Nothing.

She shook him. ‘Lord Aelfire, it’s time to move.’

He yawned and rolled onto his side, blinking as the sunlight reflecting off the pond hit him full in the eyes. ‘Already? I thought you said we had til noon?’

‘It is noon, my Lord. The city beacon has already been lit, in a few moments the Gulls will be released. We need to be well away from here by then. If they catch us so close to the city gates, then it’s an automatic fail. Not only for you, but for me too. If you fail this trial, my role as your guardian will be over. They’ll choose someone else to train you in the Wylds, and believe me when I say you don’t want that, and nor do I. Your mother would never forgive me if I let you end up in the hands of one of them.’ 

‘You worry too much, Gwenti. We’ll win this trial,’ Aelfire said with a grin. ‘Just…where’s the first checkpoint again?’

Gwenti cast him a long, hard look.

‘Hey, I’m joking, I’m joking,’ he said, picking up his pack and slinging it over his shoulder. ‘I know it’s the Mergrave stone. Let’s go.’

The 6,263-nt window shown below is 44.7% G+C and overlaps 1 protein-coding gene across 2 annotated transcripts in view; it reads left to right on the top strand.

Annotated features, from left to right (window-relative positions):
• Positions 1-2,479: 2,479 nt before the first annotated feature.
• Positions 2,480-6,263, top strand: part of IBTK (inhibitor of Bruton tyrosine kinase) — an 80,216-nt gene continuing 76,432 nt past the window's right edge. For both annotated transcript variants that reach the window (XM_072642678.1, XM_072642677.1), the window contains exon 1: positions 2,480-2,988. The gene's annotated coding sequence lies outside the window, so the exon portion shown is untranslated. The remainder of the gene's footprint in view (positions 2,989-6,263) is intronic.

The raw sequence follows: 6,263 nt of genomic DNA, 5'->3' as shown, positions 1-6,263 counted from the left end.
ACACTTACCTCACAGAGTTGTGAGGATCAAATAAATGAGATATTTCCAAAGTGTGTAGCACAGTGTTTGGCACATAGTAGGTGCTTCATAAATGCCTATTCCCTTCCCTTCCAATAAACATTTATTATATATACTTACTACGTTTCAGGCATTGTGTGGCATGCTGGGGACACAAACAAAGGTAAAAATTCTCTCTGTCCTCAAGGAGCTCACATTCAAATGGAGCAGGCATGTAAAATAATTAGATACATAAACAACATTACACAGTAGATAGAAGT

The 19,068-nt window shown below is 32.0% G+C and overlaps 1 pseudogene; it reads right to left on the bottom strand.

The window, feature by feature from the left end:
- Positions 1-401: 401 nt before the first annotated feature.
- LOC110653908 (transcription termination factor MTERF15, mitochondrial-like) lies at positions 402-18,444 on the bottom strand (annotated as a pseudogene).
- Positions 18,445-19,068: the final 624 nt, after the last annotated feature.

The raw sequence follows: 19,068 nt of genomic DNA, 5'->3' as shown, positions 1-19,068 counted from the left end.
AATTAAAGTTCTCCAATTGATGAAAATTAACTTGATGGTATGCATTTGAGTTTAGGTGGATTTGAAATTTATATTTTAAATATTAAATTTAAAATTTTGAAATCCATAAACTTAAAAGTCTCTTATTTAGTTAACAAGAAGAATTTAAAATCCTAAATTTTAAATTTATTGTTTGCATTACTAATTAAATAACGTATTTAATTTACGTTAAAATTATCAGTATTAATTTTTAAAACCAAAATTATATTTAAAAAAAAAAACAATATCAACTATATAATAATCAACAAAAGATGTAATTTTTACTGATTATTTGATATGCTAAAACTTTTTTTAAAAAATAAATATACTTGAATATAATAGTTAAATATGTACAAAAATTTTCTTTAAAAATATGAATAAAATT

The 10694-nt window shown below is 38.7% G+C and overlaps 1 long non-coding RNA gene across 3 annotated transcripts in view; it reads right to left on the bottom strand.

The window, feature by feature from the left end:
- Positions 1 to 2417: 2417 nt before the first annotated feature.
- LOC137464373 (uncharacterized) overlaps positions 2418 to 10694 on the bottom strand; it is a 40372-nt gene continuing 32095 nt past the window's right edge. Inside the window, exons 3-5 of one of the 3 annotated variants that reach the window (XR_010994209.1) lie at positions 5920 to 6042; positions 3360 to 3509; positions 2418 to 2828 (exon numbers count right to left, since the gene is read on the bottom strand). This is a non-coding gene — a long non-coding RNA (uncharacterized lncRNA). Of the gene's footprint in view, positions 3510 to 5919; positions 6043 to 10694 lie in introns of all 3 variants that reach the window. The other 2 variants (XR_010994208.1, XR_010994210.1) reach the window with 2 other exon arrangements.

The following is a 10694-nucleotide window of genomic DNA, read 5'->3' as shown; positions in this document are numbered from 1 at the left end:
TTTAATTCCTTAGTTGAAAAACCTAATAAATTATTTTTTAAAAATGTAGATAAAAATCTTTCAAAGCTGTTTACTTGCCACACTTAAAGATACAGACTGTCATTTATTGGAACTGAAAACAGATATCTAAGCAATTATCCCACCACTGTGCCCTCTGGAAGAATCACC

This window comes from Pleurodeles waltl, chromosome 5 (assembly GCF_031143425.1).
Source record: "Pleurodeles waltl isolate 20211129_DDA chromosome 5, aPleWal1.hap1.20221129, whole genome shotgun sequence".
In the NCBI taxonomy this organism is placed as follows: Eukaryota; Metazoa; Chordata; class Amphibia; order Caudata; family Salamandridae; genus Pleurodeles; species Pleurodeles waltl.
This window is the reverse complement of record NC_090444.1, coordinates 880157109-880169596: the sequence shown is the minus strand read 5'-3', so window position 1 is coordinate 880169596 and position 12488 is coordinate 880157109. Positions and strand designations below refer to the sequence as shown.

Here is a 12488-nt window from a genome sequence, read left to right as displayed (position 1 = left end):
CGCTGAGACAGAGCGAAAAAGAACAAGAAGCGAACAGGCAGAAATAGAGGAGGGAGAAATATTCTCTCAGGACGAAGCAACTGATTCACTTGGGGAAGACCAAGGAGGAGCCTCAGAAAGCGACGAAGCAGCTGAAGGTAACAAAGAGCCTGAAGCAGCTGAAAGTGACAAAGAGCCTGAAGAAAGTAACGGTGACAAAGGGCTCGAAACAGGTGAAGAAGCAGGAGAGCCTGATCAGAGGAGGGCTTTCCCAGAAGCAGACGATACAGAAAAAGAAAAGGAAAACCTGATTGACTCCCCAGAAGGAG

Reviews

Review: Arma-garden – The Diary of my Allotment During the Zombie Apocalypse by Tracey J Morgan

Arma-garden is a light-hearted, fun take on the popular zombie apocalypse trend of horror stories.

As the name suggests, the story follows the diary of Susie, a young woman who keeps an allotment to grow fruit and veg as a way to escape from the hustle and bustle of everyday life. Except that one day, she sees an old woman attacked by a youth. Not just attacked, but thrown to the ground and having her face gnawed off. Immediately, Susie knows something’s wrong, but she’s lost her keys to the gate and can’t get out to help the old woman – the metal fence surrounding the entire perimeter of the allotment is too high, and spiked to boot. However, as soon as realizes the reason for this attack, that the youth is actually a zombie, she’s quite grateful for that impenetrable fence. To her luck, the allotment happens to have all the supplies to survive – fresh food, running water, and a few sheds for shelter, and, in the form of the old woman’s dog, who squeezed through the fence in sheer terror, a companion.

As the story progresses, we’re introduced to more characters who add a lot of humour and I really did laugh aloud several times while reading this piece. There’s a mysterious jogger always running past listening to several on point songs (really, one of them is ‘Thriller’) despite the crowd of zombies, a vegan zombie, the girlfriend of the vegan zombie, Susie’s boyfriend, a cat, and a 100 year old bed bound woman who always asks for sweet food to eat.